With the kidnapper threatening Jess’s life, can Eden bring back her niece to safety? Or will the people of Stockleigh be forced to mourn another daughter…?

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THE FIGHT – APRIL 2015………PART ONE

Katie Trent dragged her feet as she walked down the street towards the park. Her bestfriend, Jess, was ill and already she felt lost without her, even though lately she seemed to be glued to the hip of her boyfriend, Cayden.When Jess had rang to say she wasn’t able to go out that night, Katie had suggested calling to see her instead of going to meet Nathan. Nathan was her new boyfriend – but not by choice. It was Cayden who had wanted her to get friendly with him.

He saw Nathan as their inroad, their ticket to more involvement with the Barker brothers.Katie didn’t really like him that much. Although she knew some of her other friends were envious because he was attractive in a bad-boy way, his moods were volatile and she hadn’t wanted to meet him unless it was in a foursome.But Jess had been adamant that she should go without her, said it was important that she keep up the act. It was all right for Jess, she thought. She didn’t have to haveNathan’s tongue rammed down her throat. She shuddered involuntarily.

The weather was warm for the end of April, the night sky clear but darkening by the minute as it edged towards 8 p.m. Katie tapped along in her heels, feeling grown-up in her new ankle boots. She was wearing Jess’s top and a leather jacket that she’d told her mum was a knock-off from a cheap shop in Stockleigh, rather than costing her a fortune from Topshop. Her parents didn’t approve of her wearing too much make-up, so once she’d left her house she’d added some more. She hoped it made her seem more mature, helping to hide her nerves a little.

On the Mitchell Estate, she headed across Reginald Square, turned the corner and crossed Davy Road into the park. There was grass on either side of the gravel path that led up to the children’s play area, the lawn sloping up to her right. In the distance was the subway she and her friends hung around inside when it was raining.Her heart sank as she spotted Nathan with two other boys at the top of the bank. It was all right when Cayden and Jess were with her, but Nathan was two years older, sohis friends were older too.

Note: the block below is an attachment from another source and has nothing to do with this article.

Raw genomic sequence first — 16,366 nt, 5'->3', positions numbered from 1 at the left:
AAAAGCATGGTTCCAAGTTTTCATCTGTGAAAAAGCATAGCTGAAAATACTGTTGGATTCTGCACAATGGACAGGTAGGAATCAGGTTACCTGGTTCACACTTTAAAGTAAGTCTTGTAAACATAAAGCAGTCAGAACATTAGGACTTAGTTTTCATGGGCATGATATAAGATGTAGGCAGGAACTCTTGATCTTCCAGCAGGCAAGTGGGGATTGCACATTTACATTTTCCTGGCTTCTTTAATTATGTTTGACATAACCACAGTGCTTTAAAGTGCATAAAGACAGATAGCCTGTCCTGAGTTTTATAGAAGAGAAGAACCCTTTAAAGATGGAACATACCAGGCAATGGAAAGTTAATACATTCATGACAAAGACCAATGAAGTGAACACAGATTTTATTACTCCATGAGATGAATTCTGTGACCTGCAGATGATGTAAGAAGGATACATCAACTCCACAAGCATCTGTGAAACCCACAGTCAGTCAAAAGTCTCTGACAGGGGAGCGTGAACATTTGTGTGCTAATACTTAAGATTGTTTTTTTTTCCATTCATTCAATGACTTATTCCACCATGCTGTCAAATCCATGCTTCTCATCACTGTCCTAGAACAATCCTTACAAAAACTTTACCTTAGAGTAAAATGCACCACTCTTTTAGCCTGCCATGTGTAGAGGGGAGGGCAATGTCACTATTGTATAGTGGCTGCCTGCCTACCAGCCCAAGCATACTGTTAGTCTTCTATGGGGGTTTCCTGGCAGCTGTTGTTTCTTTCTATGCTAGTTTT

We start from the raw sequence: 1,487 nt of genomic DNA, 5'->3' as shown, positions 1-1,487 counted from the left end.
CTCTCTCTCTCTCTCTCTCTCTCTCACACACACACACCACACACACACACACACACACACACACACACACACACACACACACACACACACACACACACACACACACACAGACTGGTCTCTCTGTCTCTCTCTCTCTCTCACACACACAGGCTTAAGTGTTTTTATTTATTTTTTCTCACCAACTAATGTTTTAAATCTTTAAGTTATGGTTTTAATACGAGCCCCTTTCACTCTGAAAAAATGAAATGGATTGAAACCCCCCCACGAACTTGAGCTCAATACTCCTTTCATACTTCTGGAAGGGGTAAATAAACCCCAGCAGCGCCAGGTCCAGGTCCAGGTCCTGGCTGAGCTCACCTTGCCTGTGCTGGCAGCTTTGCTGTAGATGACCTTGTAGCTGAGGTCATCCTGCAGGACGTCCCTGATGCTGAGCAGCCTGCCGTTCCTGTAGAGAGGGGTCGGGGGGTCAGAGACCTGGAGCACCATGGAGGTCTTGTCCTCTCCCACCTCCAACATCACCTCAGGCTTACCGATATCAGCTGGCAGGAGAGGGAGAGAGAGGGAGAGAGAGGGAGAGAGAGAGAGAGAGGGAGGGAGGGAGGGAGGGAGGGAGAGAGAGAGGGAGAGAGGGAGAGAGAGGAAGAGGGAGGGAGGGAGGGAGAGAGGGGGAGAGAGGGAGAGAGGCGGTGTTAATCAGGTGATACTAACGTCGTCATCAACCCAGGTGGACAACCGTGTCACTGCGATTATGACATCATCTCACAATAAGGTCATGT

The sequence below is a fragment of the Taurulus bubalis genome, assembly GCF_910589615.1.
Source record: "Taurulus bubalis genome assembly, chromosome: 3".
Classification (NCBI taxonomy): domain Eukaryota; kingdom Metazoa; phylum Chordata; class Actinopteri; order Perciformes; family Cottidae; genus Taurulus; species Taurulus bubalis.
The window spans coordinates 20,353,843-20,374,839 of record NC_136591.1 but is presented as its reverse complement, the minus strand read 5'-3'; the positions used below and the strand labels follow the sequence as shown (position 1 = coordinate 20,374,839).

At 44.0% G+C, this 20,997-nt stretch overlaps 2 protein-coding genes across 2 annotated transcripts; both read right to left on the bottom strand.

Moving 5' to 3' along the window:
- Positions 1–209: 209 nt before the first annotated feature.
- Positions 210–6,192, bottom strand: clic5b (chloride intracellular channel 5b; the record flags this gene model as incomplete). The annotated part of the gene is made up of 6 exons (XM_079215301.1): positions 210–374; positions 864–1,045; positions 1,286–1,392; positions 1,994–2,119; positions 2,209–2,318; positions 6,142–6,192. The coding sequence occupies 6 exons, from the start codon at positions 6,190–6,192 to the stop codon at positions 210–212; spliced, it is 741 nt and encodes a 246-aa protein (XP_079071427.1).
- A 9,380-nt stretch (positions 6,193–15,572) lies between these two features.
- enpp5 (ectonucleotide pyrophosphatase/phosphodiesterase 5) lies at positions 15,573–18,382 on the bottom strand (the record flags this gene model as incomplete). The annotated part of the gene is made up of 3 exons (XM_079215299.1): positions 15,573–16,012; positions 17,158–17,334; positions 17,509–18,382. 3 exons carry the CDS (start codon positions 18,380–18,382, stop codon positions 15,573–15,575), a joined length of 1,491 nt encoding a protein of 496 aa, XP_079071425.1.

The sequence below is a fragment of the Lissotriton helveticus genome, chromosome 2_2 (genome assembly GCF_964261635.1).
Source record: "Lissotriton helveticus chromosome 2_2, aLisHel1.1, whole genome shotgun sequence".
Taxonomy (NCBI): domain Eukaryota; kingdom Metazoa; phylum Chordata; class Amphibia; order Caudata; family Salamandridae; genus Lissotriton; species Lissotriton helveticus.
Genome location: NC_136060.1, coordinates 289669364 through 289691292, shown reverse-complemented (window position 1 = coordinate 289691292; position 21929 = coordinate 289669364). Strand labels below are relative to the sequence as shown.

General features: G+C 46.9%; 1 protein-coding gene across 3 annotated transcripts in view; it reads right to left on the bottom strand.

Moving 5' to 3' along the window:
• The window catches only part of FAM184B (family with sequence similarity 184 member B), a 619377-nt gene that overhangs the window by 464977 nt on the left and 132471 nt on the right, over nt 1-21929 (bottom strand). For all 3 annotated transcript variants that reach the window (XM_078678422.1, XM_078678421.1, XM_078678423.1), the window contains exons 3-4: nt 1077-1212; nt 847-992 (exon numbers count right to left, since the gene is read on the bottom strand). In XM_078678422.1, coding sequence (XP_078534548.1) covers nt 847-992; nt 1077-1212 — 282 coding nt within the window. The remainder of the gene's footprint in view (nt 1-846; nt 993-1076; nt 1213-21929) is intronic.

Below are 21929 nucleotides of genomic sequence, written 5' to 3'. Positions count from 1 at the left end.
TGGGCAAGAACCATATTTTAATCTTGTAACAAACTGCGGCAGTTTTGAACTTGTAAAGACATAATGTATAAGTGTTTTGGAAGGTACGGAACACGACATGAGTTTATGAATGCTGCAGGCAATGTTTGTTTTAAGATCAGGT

If Jess was with her, she would feel safe.

Her feet stopping abruptly, she turned to leave. Jess would go mad but suddenly she didn’t care.‘Katie!’ She paused before turning around to see Nathan beckoning to her. She couldn’t back down now, so she started walking towards him again.‘Where’s your mate?’ Nathan asked as she drew level with them. He threw an arm
possessively around her shoulders. ‘That bimbo Jess?’…………to be continued 

You can read the next extracts over at……..

Kate’s blog http://www.bibliophilebookclub.com on Sunday 30th October

Chelsea’ blog https://thesuspenseisthrillingme.com on Tuesday 1st November 

Kerry’s blog http://chataboutbooks.wordpress.com on Wednesday 2nd November 

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Mel Sherratt writes gritty crime dramas, psychological suspense and fiction with a punch – or grit-lit, as she calls it. Shortlisted for the CWA (Crime Writer’s Association) Dagger in the Library Award 2014, she finds inspiration from authors such as Martina Cole, Lynda la Plante and Elizabeth Haynes. Since 2012, all nine of her crime novels have been bestsellers.

Four of her books are published by Amazon Publishing’s crime and thriller imprint, Thomas & Mercer and she has a new series out with Bookouture.